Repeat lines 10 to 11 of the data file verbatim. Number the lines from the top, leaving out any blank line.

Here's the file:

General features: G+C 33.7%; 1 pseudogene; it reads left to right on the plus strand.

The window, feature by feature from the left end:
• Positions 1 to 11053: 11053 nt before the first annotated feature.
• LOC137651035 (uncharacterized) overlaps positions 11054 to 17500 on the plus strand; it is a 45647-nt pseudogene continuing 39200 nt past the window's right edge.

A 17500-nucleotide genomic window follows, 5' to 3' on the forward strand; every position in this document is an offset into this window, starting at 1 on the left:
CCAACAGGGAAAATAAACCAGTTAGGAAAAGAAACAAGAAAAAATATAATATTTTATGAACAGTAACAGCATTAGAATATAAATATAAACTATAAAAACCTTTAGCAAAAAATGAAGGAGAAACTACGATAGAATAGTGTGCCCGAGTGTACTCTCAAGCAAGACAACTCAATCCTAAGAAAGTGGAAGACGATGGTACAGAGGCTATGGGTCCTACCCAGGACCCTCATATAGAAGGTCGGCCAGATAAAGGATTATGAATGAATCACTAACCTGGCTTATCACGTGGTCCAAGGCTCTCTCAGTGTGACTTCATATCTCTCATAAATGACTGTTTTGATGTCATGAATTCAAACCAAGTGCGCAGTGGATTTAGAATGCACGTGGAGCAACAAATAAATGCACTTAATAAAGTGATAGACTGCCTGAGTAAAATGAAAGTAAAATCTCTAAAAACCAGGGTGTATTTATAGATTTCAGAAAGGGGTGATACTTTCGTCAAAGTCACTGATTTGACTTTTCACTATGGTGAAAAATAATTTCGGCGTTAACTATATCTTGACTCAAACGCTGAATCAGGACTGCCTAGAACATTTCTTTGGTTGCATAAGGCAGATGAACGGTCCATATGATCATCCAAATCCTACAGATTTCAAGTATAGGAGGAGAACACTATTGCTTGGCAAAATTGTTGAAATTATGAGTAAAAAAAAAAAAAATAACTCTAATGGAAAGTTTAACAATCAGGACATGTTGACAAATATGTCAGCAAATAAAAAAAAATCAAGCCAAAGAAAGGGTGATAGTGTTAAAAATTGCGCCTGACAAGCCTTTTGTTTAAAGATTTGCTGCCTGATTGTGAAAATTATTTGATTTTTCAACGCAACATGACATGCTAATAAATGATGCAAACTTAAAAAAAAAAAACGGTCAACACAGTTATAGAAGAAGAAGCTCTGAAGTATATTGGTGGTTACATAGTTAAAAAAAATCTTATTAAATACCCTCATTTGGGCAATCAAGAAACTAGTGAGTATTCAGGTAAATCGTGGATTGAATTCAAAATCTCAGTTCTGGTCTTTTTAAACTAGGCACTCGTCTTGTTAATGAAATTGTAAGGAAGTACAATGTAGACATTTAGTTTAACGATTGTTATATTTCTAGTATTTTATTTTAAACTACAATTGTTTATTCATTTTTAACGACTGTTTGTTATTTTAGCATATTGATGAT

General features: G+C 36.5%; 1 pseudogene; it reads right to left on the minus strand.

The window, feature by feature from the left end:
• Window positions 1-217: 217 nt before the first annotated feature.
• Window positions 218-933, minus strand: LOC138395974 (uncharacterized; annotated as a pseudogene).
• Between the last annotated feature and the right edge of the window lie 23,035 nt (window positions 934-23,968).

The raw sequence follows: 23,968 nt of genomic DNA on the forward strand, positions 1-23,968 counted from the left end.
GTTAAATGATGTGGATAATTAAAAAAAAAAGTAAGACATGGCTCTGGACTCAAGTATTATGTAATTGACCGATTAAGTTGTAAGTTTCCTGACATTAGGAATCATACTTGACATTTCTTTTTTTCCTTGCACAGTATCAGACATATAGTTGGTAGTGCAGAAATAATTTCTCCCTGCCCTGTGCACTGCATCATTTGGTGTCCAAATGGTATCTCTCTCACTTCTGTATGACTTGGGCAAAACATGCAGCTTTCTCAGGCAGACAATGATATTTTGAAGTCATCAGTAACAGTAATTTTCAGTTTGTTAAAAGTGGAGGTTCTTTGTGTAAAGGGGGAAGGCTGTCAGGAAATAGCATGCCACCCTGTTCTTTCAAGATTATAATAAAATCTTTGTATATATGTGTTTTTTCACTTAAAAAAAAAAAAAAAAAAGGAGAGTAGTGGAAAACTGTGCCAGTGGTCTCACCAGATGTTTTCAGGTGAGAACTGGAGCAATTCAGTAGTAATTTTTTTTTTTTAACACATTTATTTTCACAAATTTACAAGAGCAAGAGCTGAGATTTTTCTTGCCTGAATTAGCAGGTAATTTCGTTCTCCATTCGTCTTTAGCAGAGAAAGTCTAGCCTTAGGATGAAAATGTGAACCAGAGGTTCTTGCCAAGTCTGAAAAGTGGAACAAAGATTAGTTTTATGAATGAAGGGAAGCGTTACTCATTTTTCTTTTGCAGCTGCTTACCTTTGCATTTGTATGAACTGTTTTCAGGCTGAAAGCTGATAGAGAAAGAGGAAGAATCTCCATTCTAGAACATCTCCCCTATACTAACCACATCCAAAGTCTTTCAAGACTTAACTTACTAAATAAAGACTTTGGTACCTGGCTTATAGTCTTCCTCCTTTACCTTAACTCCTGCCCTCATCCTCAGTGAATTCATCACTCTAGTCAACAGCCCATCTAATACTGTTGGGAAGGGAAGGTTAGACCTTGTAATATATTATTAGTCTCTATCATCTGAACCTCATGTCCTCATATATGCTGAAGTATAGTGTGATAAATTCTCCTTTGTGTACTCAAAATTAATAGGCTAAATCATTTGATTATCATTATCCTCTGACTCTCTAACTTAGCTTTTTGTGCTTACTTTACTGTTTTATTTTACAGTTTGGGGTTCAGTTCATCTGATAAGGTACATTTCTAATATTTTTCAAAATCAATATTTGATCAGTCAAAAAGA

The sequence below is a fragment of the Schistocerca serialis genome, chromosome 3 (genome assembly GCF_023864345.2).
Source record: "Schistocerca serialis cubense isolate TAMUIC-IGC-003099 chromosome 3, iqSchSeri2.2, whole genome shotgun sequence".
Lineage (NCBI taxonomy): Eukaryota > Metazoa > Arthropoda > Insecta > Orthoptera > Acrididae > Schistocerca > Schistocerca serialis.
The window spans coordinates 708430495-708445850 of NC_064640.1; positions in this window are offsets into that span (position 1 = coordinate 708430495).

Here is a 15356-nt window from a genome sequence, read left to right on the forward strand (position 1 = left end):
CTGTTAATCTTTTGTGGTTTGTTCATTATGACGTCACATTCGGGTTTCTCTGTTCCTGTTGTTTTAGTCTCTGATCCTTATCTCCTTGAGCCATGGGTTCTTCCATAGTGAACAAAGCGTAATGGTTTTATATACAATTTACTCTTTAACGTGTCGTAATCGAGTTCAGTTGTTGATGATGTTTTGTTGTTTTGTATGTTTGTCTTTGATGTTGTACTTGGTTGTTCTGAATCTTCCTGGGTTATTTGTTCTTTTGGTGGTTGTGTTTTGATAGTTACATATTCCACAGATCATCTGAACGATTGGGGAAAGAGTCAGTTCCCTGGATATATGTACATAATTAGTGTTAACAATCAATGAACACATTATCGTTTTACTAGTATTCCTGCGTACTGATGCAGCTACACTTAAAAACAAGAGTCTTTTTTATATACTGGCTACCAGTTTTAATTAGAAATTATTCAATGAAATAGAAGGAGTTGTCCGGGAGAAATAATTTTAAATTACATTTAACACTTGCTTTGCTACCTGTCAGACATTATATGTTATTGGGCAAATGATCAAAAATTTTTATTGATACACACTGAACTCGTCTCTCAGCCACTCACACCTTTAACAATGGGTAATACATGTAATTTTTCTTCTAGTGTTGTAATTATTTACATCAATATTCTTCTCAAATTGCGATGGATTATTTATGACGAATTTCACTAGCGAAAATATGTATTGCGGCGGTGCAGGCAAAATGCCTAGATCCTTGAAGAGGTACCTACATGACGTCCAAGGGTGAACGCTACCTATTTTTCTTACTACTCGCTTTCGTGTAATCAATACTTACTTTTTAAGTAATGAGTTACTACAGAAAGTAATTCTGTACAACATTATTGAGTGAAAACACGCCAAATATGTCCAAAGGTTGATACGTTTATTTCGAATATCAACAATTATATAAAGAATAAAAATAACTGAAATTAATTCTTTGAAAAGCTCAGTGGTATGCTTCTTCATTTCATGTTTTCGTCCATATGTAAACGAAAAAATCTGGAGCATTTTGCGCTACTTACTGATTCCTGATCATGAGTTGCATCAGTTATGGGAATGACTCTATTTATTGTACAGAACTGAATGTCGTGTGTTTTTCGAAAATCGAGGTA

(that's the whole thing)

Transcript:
• Window positions 218-933, minus strand: LOC138395974 (uncharacterized; annotated as a pseudogene).
• Between the last annotated feature and the right edge of the window lie 23,035 nt (window positions 934-23,968).